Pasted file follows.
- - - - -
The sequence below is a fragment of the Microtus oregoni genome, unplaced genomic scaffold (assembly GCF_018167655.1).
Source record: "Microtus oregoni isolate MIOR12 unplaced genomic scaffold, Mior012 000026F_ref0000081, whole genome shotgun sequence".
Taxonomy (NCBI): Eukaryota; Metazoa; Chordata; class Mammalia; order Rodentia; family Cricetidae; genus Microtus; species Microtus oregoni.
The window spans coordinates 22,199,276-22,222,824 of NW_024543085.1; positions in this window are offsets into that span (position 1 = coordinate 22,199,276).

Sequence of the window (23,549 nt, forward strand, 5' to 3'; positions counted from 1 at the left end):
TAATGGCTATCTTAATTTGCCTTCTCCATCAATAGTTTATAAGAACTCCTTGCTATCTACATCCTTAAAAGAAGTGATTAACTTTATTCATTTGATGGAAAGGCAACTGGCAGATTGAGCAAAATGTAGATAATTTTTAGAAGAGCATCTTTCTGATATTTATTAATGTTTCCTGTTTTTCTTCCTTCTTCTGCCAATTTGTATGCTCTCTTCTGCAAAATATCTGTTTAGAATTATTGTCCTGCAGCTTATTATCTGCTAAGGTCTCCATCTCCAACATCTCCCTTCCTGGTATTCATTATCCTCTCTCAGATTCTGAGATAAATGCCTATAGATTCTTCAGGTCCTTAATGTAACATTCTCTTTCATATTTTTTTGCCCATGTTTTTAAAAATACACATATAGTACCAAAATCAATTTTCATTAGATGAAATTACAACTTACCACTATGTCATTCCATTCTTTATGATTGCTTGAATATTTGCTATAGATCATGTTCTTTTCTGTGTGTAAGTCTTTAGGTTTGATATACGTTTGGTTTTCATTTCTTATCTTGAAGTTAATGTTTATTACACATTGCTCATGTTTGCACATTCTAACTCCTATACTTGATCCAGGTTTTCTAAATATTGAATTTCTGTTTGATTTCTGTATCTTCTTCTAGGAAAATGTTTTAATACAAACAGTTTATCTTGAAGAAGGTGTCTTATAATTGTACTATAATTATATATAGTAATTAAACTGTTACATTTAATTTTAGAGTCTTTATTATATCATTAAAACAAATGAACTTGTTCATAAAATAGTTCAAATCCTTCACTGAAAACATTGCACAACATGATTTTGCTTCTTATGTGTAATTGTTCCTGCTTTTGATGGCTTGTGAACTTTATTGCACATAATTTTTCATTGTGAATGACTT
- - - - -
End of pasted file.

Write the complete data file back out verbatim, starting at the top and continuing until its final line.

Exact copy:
The sequence below is a fragment of the Microtus oregoni genome, unplaced genomic scaffold (assembly GCF_018167655.1).
Source record: "Microtus oregoni isolate MIOR12 unplaced genomic scaffold, Mior012 000026F_ref0000081, whole genome shotgun sequence".
Taxonomy (NCBI): Eukaryota; Metazoa; Chordata; class Mammalia; order Rodentia; family Cricetidae; genus Microtus; species Microtus oregoni.
The window spans coordinates 22,199,276-22,222,824 of NW_024543085.1; positions in this window are offsets into that span (position 1 = coordinate 22,199,276).

Sequence of the window (23,549 nt, forward strand, 5' to 3'; positions counted from 1 at the left end):
TAATGGCTATCTTAATTTGCCTTCTCCATCAATAGTTTATAAGAACTCCTTGCTATCTACATCCTTAAAAGAAGTGATTAACTTTATTCATTTGATGGAAAGGCAACTGGCAGATTGAGCAAAATGTAGATAATTTTTAGAAGAGCATCTTTCTGATATTTATTAATGTTTCCTGTTTTTCTTCCTTCTTCTGCCAATTTGTATGCTCTCTTCTGCAAAATATCTGTTTAGAATTATTGTCCTGCAGCTTATTATCTGCTAAGGTCTCCATCTCCAACATCTCCCTTCCTGGTATTCATTATCCTCTCTCAGATTCTGAGATAAATGCCTATAGATTCTTCAGGTCCTTAATGTAACATTCTCTTTCATATTTTTTTGCCCATGTTTTTAAAAATACACATATAGTACCAAAATCAATTTTCATTAGATGAAATTACAACTTACCACTATGTCATTCCATTCTTTATGATTGCTTGAATATTTGCTATAGATCATGTTCTTTTCTGTGTGTAAGTCTTTAGGTTTGATATACGTTTGGTTTTCATTTCTTATCTTGAAGTTAATGTTTATTACACATTGCTCATGTTTGCACATTCTAACTCCTATACTTGATCCAGGTTTTCTAAATATTGAATTTCTGTTTGATTTCTGTATCTTCTTCTAGGAAAATGTTTTAATACAAACAGTTTATCTTGAAGAAGGTGTCTTATAATTGTACTATAATTATATATAGTAATTAAACTGTTACATTTAATTTTAGAGTCTTTATTATATCATTAAAACAAATGAACTTGTTCATAAAATAGTTCAAATCCTTCACTGAAAACATTGCACAACATGATTTTGCTTCTTATGTGTAATTGTTCCTGCTTTTGATGGCTTGTGAACTTTATTGCACATAATTTTTCATTGTGAATGACTT